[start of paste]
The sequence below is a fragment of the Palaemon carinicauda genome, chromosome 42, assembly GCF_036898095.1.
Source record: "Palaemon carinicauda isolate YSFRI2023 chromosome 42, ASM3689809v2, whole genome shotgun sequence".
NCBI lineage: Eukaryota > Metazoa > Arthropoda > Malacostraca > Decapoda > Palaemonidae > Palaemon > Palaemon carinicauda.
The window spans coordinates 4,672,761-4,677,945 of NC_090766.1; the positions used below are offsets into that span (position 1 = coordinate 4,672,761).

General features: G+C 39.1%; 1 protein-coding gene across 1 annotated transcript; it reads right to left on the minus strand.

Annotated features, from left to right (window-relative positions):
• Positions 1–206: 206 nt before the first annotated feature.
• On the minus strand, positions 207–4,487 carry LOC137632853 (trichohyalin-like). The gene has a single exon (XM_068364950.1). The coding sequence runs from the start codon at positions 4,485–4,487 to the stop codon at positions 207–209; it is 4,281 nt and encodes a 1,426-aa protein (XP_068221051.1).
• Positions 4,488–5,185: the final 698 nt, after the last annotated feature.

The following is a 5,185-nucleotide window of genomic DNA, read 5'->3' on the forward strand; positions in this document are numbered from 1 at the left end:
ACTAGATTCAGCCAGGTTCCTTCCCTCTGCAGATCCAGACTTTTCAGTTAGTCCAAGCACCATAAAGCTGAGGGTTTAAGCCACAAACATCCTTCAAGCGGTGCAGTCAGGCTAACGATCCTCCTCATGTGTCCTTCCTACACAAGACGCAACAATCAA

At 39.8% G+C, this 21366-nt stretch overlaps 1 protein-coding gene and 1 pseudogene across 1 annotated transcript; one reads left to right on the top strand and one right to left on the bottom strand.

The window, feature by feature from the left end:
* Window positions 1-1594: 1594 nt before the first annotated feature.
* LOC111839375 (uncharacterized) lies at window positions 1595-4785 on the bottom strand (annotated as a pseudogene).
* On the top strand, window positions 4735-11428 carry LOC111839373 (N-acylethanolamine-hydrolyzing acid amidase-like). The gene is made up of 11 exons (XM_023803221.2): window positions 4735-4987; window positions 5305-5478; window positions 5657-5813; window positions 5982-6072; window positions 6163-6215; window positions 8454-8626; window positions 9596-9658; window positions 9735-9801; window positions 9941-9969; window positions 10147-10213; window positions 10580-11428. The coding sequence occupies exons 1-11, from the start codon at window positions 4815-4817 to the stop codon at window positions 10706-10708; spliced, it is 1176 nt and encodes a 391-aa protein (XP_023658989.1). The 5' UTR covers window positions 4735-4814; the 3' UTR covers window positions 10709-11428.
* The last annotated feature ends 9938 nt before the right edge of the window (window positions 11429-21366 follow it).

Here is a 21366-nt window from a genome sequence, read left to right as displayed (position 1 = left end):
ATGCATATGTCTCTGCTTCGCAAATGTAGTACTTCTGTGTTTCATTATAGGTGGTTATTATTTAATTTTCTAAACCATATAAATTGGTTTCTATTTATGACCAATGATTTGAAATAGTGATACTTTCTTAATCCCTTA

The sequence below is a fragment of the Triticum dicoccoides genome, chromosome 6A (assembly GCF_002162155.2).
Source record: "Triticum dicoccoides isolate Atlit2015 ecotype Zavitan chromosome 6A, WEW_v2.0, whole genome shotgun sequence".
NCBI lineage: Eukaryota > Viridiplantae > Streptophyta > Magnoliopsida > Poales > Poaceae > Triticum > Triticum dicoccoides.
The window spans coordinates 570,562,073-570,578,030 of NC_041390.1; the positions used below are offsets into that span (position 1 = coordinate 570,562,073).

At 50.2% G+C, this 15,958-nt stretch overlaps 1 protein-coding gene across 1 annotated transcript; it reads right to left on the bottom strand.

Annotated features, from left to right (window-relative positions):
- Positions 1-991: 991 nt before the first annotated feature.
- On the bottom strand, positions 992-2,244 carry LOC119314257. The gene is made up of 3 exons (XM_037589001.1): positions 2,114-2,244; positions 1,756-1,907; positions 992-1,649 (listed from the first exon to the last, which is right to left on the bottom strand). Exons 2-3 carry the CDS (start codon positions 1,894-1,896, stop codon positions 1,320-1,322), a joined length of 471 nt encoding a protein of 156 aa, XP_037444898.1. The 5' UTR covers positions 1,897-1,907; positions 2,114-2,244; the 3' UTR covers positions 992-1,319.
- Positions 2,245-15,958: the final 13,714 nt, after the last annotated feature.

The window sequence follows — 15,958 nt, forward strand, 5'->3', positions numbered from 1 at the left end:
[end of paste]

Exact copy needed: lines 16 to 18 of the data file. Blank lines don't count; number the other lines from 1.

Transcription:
* On the top strand, window positions 4735-11428 carry LOC111839373 (N-acylethanolamine-hydrolyzing acid amidase-like). The gene is made up of 11 exons (XM_023803221.2): window positions 4735-4987; window positions 5305-5478; window positions 5657-5813; window positions 5982-6072; window positions 6163-6215; window positions 8454-8626; window positions 9596-9658; window positions 9735-9801; window positions 9941-9969; window positions 10147-10213; window positions 10580-11428. The coding sequence occupies exons 1-11, from the start codon at window positions 4815-4817 to the stop codon at window positions 10706-10708; spliced, it is 1176 nt and encodes a 391-aa protein (XP_023658989.1). The 5' UTR covers window positions 4735-4814; the 3' UTR covers window positions 10709-11428.
* The last annotated feature ends 9938 nt before the right edge of the window (window positions 11429-21366 follow it).

Here is a 21366-nt window from a genome sequence, read left to right as displayed (position 1 = left end):